It must be stressed here that non‐ionising techniques such as ultrasound and MRI should be used before CT whenever possible in the paediatric setting. MR scanning may require anaesthesia or sedation, but this may be preferable to repeated CT (for example in a child with a malignancy).
Lower dose, noisier CT images may also be acceptable and diagnostic where there is intrinsic high contrast, for example, in paediatric chest and musculoskeletal CT, and with CT angiography.40,41,42,43,44,45
Factors that will reduce dose include lowering kilovoltage, lowering tube current, decreasing gantry rotation time and increasing pitch.
Gantry rotation time (s) affects radiation dose. This is a linear relationship.46
Decreasing the gantry rotation cycle time from 1.0 to 0.5 s decreases the radiation dose by 50%. As fast a gantry rotation time as possible should be used. This decreases movement artefact and is important because of a child's limited capacity for co‐operation.
In a single‐slice CT (SSCT), pitch is the ratio of table movement per gantry rotation (mm) to collimation (mm): the higher the pitch, the lower the radiation dose. However, higher pitch results in more scan artefact and lower resolution. In spiral CT, if pitch is greater than unity, then a reduction in dose is achieved in comparison with contiguous axial scans. SSCT pitches of 1.5 have been shown to reduce radiation dose by approximately 33% compared with a pitch of 1, with no loss in diagnostic accuracy.47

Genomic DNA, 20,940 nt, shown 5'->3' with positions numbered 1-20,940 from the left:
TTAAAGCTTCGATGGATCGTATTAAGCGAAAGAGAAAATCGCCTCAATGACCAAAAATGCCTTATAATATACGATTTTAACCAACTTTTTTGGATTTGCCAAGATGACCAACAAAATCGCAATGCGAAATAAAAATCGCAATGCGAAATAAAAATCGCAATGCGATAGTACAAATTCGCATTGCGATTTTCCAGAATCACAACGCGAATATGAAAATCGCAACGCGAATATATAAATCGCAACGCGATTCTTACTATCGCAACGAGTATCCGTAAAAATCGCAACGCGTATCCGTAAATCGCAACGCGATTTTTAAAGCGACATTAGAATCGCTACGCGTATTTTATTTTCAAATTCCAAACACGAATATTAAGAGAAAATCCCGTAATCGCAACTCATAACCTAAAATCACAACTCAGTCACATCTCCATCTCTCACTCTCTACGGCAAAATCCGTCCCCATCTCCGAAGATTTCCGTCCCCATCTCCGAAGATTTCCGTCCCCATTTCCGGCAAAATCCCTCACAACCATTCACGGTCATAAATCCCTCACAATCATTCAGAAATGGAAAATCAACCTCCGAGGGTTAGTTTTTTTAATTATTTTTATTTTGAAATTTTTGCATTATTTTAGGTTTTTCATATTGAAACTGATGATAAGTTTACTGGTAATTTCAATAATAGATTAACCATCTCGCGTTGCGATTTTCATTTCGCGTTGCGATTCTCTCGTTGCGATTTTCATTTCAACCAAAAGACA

In multi‐slice CT (MSCT), pitch is independent of gantry rotation time.40
For MSCT, collimation equals the total width of all the detector channels. Dose can be reduced by using thicker detector configurations, resulting in fewer rotations to cover the same distance.
There are many differing views on how best to reduce dose in CT while not losing diagnostic accuracy. One dose reduction regimen is based on a colour‐coded chart of patient weight.48
Others have championed the use of image‐noise measurements to adjust chest, abdomen and pelvis CT techniques, claiming a decrease in measured entrance dose of 60–90%.49
Others believe body diameter is a better parameter as patients with different body habitus may have the same weight.50
Until recently, our institution used the child's weight to set the mAs for a chest CT,51
with no more than 20 mAs per slice for children weighing less than 15 kg and no more than 55 mAs for those weighing up to 44 kg.
Traditionally, a single tube current was used to scan an entire region of varying attenuations. The latest CT scanners have automatic exposure control, where the x
ray tube current is automatically adjusted, based on the attenuation of the section being scanned, providing for a decreased overall dose. Dose reduction has at last become a priority for many manufacturers.52,53,54,55